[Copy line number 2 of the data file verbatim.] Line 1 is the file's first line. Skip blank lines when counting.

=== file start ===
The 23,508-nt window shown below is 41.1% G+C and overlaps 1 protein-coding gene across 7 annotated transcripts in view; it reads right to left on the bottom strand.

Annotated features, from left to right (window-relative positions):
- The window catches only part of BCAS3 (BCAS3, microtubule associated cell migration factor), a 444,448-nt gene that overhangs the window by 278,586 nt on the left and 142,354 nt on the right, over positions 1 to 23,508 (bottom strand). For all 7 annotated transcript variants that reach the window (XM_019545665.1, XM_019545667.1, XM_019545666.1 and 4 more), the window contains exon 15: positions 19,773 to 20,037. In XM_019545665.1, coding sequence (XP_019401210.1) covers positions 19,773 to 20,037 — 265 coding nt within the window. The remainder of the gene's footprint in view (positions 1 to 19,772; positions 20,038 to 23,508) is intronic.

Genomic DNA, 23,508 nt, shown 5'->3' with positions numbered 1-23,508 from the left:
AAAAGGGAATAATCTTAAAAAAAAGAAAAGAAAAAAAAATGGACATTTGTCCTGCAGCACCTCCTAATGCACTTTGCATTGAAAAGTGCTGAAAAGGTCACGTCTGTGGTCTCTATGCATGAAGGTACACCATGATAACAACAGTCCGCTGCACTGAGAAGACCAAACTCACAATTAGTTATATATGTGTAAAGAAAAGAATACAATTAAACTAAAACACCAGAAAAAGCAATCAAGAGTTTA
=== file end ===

Annotated features, from left to right (window-relative positions):